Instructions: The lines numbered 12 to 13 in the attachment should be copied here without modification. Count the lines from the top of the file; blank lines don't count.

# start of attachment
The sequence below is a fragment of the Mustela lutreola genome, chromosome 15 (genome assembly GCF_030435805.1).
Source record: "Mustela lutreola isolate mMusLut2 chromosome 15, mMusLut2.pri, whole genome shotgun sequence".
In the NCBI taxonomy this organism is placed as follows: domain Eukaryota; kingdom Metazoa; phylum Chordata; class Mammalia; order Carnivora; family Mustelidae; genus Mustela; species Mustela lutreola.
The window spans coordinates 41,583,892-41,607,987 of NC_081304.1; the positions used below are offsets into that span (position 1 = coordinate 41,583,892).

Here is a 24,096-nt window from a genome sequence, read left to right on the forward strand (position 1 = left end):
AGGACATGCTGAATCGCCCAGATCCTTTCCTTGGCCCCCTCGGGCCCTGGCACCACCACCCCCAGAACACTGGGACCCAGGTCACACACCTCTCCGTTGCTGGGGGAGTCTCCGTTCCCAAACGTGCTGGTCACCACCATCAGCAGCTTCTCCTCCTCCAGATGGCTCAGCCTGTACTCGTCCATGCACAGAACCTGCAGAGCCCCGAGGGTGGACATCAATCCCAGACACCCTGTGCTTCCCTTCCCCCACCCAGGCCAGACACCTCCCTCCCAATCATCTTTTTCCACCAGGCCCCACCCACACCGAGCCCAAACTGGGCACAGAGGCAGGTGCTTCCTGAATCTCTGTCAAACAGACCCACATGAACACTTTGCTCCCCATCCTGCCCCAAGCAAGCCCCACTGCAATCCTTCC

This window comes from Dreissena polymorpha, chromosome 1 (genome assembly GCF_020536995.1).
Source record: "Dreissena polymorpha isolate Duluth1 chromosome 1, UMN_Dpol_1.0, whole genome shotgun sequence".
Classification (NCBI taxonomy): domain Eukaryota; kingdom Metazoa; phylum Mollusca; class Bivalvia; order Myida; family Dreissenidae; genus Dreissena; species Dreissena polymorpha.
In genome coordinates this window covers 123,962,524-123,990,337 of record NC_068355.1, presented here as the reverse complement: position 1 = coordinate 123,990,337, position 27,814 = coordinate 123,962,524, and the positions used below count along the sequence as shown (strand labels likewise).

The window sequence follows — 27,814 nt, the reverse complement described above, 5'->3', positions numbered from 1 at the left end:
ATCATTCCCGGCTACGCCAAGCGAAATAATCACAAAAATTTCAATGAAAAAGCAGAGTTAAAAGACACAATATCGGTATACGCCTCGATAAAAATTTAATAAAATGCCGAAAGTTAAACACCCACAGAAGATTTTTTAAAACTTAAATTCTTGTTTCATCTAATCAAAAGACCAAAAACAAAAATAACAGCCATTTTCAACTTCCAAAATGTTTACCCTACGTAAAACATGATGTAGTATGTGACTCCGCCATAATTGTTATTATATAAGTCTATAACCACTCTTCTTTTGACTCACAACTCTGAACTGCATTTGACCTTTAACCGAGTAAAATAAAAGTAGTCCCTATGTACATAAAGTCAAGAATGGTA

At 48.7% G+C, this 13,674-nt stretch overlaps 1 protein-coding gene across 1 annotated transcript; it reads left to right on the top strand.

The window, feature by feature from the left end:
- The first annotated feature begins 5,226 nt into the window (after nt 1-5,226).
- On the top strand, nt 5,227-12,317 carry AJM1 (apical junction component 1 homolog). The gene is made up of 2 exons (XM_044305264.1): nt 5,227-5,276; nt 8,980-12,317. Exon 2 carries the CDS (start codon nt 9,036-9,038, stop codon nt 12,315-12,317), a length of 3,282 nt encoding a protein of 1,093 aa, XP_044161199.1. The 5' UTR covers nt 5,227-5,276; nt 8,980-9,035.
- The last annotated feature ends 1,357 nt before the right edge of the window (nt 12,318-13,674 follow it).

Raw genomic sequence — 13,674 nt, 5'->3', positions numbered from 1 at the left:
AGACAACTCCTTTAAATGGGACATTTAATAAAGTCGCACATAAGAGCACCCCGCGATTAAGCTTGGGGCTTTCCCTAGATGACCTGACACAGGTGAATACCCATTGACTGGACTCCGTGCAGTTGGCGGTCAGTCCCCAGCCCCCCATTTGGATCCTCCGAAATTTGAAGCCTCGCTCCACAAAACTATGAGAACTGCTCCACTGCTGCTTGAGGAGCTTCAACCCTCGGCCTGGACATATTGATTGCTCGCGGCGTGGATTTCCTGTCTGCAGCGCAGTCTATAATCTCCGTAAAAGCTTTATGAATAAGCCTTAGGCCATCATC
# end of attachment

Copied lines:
ATCATTCCCGGCTACGCCAAGCGAAATAATCACAAAAATTTCAATGAAAAAGCAGAGTTAAAAGACACAATATCGGTATACGCCTCGATAAAAATTTAATAAAATGCCGAAAGTTAAACACCCACAGAAGATTTTTTAAAACTTAAATTCTTGTTTCATCTAATCAAAAGACCAAAAACAAAAATAACAGCCATTTTCAACTTCCAAAATGTTTACCCTACGTAAAACATGATGTAGTATGTGACTCCGCCATAATTGTTATTATATAAGTCTATAACCACTCTTCTTTTGACTCACAACTCTGAACTGCATTTGACCTTTAACCGAGTAAAATAAAAGTAGTCCCTATGTACATAAAGTCAAGAATGGTA

At 48.7% G+C, this 13,674-nt stretch overlaps 1 protein-coding gene across 1 annotated transcript; it reads left to right on the top strand.